of society, two ways of living.  The major or majority way of living

refers to the standard of the society, to the "adult-white-

heterosexual-European-male" (105) as D&G say.  The minor or minority

refers then to nonstandard ways of living.  The difference between

majority and minority has nothing to do with numbers, because in fact

the minorities are most often larger in number.  It is probably not

wrong to say that the difference is not one of number but of power,

that the difference between the majority and the minority is a power

difference, but D&G rather refer directly to the social standard or

constant as the mark of the majority.  The minority way of living,

then, would refer to a subordinate system, or a subsystem -- one,

however, that still maintains a standard.  I think it would be accurate

to link this to our notion of subculture (and it would be interesting

to situate the question of subculture developed in British cultural

studies in this context -- I'm thinking specifically of Dick Hebdige's

book).  Finally, minoritarian is something different: "we must

distinguish between: the majoritarian as a constant and homogeneous

system; minorities as subsystems; and the minoritarian as a potential,

creative and created, becoming" (105-06).  It might be true (I wonder

about this) that the minorities as subsystems or subcultures would have

more access to a minoritarian becoming than those closer to the

dominant standard: Kafka as a Czech Jew writing in German was perhaps

in a better position than Goethe to deterritorialize the German

language, to invent it as a foreign language.  This might be an

interesting point at which to link this to Hebdige's notion of

subcultures and their creativity.

     The minoritarian usage, then, is not simply the usage that is

proper to subordinated populations.  It is defined rather by its

creativity.  In fact, the minoritarian is the only source of creativity

or production among these three.  The majority usage just repeats the

dominant standards, and the minority usage repeats the subordinated

standards.  There is no majority or even minority becoming, because

they are both stuck in homogeneous repetitions.  Only the minoritarian

usage is a becoming; and it is only a becoming. 

     Back in the context of D&G's order-words, we should recognize that

there are two usages of order-words.  The major usage of them is as

commandments or orders -- "You will do this, you will not do that" --

each of which, according to D&G, is a little death sentence.  The major

usage of order words is always a verdict.  But of course that is not

the only usage possible: "the order-word is also something else,

inseparably connected: it is like a warning cry or a message to flee"

(107).  The minoritarian usage of order-words is part of a line of


     We have seen these lines of flight posed as the political

alternative before, but what interests me here is that flight or escape

is not enough.  "In the order-word life must answer the answer of

death, not by fleeing, but by making flight act and create," by

transforming "the compositions of order into components of passage"

(110).  Flight must be creative.  It must not only be the refusal of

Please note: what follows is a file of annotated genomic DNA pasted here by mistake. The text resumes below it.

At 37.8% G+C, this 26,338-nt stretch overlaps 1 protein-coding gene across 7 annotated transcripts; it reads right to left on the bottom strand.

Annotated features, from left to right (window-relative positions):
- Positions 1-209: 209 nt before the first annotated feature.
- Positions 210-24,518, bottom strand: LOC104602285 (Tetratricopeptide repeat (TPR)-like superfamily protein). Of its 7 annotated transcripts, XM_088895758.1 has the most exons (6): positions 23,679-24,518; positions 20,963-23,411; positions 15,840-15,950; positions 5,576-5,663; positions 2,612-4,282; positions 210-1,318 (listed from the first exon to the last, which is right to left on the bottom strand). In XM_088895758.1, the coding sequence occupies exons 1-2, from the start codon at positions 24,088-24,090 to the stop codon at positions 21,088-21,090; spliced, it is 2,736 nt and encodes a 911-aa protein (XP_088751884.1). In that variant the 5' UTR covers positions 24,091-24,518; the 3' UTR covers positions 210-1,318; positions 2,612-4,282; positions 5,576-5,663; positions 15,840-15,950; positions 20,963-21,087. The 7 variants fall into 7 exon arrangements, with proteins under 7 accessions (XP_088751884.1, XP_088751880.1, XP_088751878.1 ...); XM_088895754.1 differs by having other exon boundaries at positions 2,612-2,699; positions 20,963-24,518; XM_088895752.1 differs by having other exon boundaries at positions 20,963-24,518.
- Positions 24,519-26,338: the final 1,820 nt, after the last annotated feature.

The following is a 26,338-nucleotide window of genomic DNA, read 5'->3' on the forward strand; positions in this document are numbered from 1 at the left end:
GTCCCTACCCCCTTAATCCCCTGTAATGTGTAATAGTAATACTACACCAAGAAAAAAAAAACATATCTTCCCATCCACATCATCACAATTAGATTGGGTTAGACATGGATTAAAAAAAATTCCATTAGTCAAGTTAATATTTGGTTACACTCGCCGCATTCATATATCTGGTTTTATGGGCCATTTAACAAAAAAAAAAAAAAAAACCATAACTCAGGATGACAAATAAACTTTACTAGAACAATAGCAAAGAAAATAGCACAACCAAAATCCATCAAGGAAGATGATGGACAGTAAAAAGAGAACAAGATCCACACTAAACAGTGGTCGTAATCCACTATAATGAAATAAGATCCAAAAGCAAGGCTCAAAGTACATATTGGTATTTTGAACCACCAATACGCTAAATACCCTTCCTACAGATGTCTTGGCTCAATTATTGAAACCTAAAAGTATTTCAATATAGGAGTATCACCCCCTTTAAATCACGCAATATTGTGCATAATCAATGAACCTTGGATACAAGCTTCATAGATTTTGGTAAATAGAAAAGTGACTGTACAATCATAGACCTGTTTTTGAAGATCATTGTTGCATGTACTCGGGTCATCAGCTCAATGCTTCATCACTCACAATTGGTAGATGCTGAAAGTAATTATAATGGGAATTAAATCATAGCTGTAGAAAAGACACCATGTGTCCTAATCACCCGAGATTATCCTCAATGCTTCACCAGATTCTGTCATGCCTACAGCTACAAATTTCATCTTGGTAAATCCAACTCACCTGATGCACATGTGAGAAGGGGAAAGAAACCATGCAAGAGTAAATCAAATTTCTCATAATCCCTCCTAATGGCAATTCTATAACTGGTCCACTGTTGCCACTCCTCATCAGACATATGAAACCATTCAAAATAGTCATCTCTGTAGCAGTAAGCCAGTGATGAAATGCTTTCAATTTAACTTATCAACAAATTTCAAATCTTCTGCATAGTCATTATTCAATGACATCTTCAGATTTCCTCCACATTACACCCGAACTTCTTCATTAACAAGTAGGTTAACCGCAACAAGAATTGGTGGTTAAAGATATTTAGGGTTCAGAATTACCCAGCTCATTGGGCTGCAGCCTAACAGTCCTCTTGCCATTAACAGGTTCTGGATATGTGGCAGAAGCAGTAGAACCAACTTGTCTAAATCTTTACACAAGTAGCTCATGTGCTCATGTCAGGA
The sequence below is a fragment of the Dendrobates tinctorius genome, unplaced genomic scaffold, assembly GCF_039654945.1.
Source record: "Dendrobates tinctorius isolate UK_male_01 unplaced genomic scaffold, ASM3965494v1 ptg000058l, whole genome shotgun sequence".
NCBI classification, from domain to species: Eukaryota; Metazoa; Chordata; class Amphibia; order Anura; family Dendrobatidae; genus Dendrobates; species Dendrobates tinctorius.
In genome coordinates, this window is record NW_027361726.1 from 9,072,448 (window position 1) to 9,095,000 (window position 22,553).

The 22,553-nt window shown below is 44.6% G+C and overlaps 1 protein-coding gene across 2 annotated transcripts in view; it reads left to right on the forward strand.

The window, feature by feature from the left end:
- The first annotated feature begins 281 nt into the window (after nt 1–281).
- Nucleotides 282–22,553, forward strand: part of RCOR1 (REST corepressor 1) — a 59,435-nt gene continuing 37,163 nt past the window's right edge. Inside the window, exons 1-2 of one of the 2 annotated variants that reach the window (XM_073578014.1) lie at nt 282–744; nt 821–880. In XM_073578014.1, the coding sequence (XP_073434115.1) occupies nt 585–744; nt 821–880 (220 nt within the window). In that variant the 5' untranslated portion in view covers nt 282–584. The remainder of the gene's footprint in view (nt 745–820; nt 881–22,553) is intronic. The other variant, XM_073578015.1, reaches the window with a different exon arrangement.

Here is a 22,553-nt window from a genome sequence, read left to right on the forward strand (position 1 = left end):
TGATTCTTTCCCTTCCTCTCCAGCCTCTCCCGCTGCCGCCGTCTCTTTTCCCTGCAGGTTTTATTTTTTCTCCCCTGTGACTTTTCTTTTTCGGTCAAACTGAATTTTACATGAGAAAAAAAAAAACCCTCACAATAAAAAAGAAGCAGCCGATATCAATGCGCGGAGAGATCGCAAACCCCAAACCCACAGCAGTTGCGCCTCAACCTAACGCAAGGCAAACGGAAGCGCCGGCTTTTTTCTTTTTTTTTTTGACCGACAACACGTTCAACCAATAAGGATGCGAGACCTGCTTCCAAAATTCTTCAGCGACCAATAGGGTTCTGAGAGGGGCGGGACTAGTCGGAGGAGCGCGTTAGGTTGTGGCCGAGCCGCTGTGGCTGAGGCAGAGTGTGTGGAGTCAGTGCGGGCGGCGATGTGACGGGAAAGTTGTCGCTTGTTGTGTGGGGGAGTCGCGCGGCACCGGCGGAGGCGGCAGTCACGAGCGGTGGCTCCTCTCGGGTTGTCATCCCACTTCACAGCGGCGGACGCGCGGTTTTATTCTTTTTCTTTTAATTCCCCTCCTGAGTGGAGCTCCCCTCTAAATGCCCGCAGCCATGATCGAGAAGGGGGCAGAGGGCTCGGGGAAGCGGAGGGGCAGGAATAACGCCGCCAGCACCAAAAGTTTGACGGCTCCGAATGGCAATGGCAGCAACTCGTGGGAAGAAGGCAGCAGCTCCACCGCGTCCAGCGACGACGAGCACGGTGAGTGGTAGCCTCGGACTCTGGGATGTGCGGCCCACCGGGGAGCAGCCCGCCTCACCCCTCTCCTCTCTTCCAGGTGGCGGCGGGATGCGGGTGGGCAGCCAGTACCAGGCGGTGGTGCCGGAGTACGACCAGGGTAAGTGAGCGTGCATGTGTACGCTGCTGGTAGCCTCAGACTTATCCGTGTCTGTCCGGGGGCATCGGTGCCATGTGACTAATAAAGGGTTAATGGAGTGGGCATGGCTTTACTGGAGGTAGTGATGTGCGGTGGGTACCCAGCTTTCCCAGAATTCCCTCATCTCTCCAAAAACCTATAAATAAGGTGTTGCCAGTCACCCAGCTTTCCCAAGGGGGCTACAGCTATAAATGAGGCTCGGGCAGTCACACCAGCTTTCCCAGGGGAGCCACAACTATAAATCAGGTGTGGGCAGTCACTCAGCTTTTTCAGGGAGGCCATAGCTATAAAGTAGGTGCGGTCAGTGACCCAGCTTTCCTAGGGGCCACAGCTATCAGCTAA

the major usage, the refusal of the standard, the norm, the law, but a

creation of an alternative.  In other words, flight cannot be just

flight -- that would be negative and empty.  Flight must be positive and

creative: constituent flight.  Now, when I say constituent we can't

just mean the constitution of an new order, new norms, a new majority. 

As D&G say in the passage I just cited, it involves a transformation of

"the compositions of order into components of passage."  The passage is

what I'm calling constituent flight.  Another way of approaching this

is to say that D&G are proposing not a new order nor a new standard,

but rather a new usage, or maybe a new way of life, a new mode of life. 

So this is my answer to the question about what does politics means

here in its most summary form: alternative usage, passage, constituent


     Parenthetically, I want to address in the context of this

discussion of minoritarian politics D&G's easily irritating use of the

term "becoming-woman."  (You might recall the term becoming-woman used

earlier in AO in the context of President Schreber, who was becoming a

woman.)  The term is used here principally to illustrate the fact that

minoritarian usages are creative and majoritarian are not, or in other

words, that minoritarian usages are becomings.  "There is no becoming-

majoritarian; majority is never becoming.  All becoming is

minoritarian.  Women, regardless of their numbers, are a minority,

definable as a state or subset; but they create only by making possible

a becoming over which they do not have ownership, into which they

themselves must enter; this is a becoming-woman affecting all of

humankind, men and women both" (106).  Men are the majority and women

the minority even if there are more women than men because the standard

is defined in terms of Man.  Women/minority is thus a state or a

subset, which is itself not creative nor subversive.  What is creative

is not the fact of being a minority but rather a minoritarian usage, a

becoming.  Becoming-woman a process, a becoming that has woman as the

endpoint, it is not a process of becoming more feminine so as to reach

the final ideal identity.  (And in this sense President Schreber's

becoming-woman insofar as he was simply changing sex is misleading). 

Becoming-woman doesn't have an identity as its endpoint nor really any

endpoint whatsoever, but rather it is a deviation or flight from the

standard of Man that creates an alternative, a passage.  In this sense,

it is D&G's way of naming a feminist practice, a feminist usage.  [I

should note that there have been several interesting debates about this

term "becoming-woman" in D&G.  Alice Jardine and Rosi Braidotti have

written against D&G's usage of it and Camilla Griggers has tried to

develop it into a useful feminist concept.]

     I want to open one other parenthetical note about minoritarian

politics that arises from the passage I cited about becoming woman. 

They said that this becoming-woman affects all of humankind, men and

women alike.  D&G said from the beginning that major and minor do not

have to do with number, in the sense that the majority might refer to a

smaller number of people and the minority a larger number.  Once we

consider them as two political usages, though, majoritarian and

minoritarian, they do have to do with number in a reversed and absolute

way.  "But at this point, everything is reversed.  For the majority,

insofar as it is analytically included in the abstract standard, is

never anybody, it is always Nobody ... whereas the minority is the